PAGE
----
Coding of Moderating Variables
Frame type. Scheufele and Iyengar (2014) identified two board traditions of framing research and distinguished the concept of "equivalence framing" from "emphasis framing" based on the different ways in which they were operationalized in previous studies and the different psychological mechanisms underlying such processes. This study focused on emphasis-based frames, which vary the perspective or underlying dimension for considering an event (e.g., framing climate change as a public health problem or an environmental problem). Although we included studies that compared the effects of equivalence frames (i.e. frames that only vary the modes in which identical information is presented) if it met the inclusion criteria, we recoded the type of frames depending on its issue focus. Based on the literature review showed earlier, we categorized climate change frames into five categories, including morality, environment and biodiversity, geographical identity, public health, and economy.
The morality frame emphasizes widely shared humanistic values such as a duty to one another, concerns for future generations, and the intrinsic goodness (e.g., sanctity) of human and nonhuman life (Severson et al., 2015). This type of frame often calls for collective action on climate change and associates it with a sense of urgency (for example, "we have to act now or it will be too late"). Alternatively, morality frames can elicit a religious response to climate change by emphasizing the stewardship of humans over God's creation. Together, we coded messages that connect climate change with collective actions, future generations, human stewardship, social norms, and moral commitments into this category.
The second category was labeled environment and biodiversity, grouping framed discourses that emphasize the implications of climate change on plants, animals, and other aspects of nature. The core of this category is the importance of environmental motivations associated with the protection of plants and animals as drivers of pro-climate actions (Severson & Coleman, 2015). In terms of content, the environment and biodiversity frame identifies animal and plant species that are particularly vulnerable to the effects of climate change and depicts the potential or actual harms caused by climate change. Messages focusing on the negative impacts of climate change on nature in general or on specific animals, such as birds, polar bears, and zoo animals were coded into this category.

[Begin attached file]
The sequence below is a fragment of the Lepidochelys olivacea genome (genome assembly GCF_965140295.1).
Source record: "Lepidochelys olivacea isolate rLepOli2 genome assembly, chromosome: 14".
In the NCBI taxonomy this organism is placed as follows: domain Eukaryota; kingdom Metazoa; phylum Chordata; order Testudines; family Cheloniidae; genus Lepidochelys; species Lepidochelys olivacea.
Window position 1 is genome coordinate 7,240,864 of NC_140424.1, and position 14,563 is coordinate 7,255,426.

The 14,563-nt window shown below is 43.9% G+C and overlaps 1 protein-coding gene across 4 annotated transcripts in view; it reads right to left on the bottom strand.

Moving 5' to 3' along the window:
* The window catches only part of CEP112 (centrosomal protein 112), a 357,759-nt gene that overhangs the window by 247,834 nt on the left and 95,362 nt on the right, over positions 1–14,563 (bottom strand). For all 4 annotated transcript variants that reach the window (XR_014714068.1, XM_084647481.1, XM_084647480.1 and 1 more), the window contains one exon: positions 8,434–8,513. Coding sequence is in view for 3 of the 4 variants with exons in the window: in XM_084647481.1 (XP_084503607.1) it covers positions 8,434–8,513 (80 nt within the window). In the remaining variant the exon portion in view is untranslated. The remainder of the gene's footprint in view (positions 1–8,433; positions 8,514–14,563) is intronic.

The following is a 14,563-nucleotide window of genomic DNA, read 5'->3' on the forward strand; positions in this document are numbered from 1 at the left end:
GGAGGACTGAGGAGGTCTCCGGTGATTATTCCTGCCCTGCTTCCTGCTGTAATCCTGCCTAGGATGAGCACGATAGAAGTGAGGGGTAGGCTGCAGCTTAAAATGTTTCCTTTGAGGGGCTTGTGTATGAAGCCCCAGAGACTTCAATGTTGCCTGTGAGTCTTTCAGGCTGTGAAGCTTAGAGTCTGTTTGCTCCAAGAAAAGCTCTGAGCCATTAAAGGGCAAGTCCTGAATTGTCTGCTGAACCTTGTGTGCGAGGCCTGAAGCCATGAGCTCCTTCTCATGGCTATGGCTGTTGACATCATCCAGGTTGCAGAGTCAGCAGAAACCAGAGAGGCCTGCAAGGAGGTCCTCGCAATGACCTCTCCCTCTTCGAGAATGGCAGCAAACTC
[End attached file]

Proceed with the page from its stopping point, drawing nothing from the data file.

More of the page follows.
The geographical identity frame focuses on one's sense of attachment to a geographical region, such as a country, state, or city. Differing from the environment and biodiversity frame, the geographical identity frame places less emphasis on the intrinsic value of material benefits associated with environmental protection (Sapiains et al., 2016). Rather, it highlights the psychological and social benefits of taking care of the environment for the preservation of one's geographical identity (Sapiains et al., 2016). For instance, if a message framed climate change as a national security threat or discussed the environmental, economic, and social impact of climate change at the state and local level, we coded it as an identity-framed message. Similarly, if a message showed a nation or region's share of carbon emissions and framed it as a significant contributor to climate change, it would be coded into this category as well.
The fourth category is the public health frame, which delineates the health risks associated with climate change--including increased morbidity and mortality--due to multiple hazards, such as rising temperatures and increased frequency of extreme weather events (Myers, Nisbet, Maibach, & Leiserowitz, 2012). In addition to highlighting the physical impact, public health-framed messages emphasized the negative impacts of climate change on individuals' mental and psychological health. Messages in this category highlighted the health impact of climate change and usually pointed out the fact that individuals most at risk are the poor, the very young, the elderly, those already suffering from health problems, and individuals who lack access to affordable health care (Myers et al., 2012).